Peter And The Eucharist Analysis

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Register to read the introduction… Peter, to be divine. Foremost of the needed characteristics was the love of Christ. Wycliffe most notably differed with the rest of the Protestant reformers in his views of the eucharist. Throughout this time, the eucharist had had the importance of actually being the body of Christ during the ceremony. Wycliffe argued that it merely represented Christ symbolically and never actually changed substance at all. This idea took firm hold in the Reformation, despite Wycliffe's mental instability which grew during the later part of life, in which he did such things as proclaim the pope the anti-christ. The more dangerous of the pair at the time of the Council was John Huss, former rector of theology at the University of Prague and the leader of the Czech reform movement. His incessant and vocal protests of the church's immorality and simony caused him to be excommunicated, but he still continued his preaching. The Council, after intense political maneuvering, managed to have Huss brought to them under the pretense of protection. When he learned of the Council's intentions to trap him, Huss tried to escape. He was caught and labeled …show more content…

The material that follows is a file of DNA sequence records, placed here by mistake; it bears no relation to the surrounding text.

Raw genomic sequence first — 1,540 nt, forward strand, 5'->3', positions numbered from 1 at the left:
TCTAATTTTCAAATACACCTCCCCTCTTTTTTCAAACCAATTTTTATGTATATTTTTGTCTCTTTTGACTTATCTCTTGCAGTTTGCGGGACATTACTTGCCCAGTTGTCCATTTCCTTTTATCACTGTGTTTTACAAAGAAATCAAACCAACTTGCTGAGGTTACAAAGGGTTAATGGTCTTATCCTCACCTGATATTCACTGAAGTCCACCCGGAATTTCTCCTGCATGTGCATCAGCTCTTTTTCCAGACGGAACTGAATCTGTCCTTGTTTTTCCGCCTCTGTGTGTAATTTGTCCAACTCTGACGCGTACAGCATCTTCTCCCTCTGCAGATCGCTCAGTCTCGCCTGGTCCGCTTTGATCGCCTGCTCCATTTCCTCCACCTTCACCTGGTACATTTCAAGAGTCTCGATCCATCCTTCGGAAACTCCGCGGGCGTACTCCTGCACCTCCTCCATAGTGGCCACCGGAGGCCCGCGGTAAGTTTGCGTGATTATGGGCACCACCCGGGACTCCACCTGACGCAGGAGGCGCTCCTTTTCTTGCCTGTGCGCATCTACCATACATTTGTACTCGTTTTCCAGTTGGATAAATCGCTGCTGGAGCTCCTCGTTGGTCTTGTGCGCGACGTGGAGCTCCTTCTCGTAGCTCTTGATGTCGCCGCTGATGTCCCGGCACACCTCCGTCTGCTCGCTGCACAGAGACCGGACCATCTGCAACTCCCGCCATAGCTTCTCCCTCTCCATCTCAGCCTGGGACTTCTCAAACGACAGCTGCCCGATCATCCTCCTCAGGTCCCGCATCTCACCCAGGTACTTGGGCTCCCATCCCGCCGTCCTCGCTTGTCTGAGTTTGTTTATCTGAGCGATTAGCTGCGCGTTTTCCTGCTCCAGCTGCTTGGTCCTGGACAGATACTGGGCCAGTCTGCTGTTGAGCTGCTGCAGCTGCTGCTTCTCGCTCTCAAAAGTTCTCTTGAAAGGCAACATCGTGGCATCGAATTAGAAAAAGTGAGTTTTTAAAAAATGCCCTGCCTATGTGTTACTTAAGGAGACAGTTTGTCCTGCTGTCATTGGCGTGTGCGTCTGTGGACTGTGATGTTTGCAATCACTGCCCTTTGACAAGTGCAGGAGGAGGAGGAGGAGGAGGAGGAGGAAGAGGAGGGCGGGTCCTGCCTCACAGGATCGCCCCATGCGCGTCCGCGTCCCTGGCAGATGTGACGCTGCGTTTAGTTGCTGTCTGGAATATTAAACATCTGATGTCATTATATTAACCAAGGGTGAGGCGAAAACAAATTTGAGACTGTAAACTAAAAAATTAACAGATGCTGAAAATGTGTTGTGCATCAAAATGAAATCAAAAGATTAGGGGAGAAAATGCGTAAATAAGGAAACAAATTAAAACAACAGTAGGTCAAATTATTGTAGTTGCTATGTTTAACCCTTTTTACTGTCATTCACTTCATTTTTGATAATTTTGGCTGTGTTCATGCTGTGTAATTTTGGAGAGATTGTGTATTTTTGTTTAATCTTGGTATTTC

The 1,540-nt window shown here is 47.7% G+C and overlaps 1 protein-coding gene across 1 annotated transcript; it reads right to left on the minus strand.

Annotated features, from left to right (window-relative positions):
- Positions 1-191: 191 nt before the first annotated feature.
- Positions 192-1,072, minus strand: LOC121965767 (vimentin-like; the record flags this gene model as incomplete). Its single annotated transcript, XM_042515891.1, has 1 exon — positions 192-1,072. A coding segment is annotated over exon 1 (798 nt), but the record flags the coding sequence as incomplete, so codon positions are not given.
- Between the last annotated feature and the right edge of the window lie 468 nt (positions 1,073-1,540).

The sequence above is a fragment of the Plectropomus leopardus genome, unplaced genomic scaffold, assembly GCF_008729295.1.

It also, to assure the pope's power and to prevent future harm by rebels such as Luther, established the Inquisition whose duty it was to hunt out any threat to the church and remove it. So while the Reformation led to political dissension and increased rebellion, the Counter- Reformation resulted in "intolerance, moralizing and a taste for exaggerated religiosity (Adams, 281)." The final battle of the Protestant Reformation was fought nearly fifty years later: the Thirty Years' War. An actual military war between the German princes which had banded together to form the Protestant Union and the Catholic League in the south and west. The war began with revolt in Bohemia, homeland of John Huss, and soon encompasses Denmark, Sweden and France as well. The war finally ended in Germany in 1648 with the Peace of Westphalia, but Europe would never again be the same. France and Spain continued to fight, and the Protestants and the Catholics continued to glare at each other from their respective sidelines. The explosion that had split the Catholic church had died away, but the fire it left behind continued to burn. Seen in perspective with the history of the

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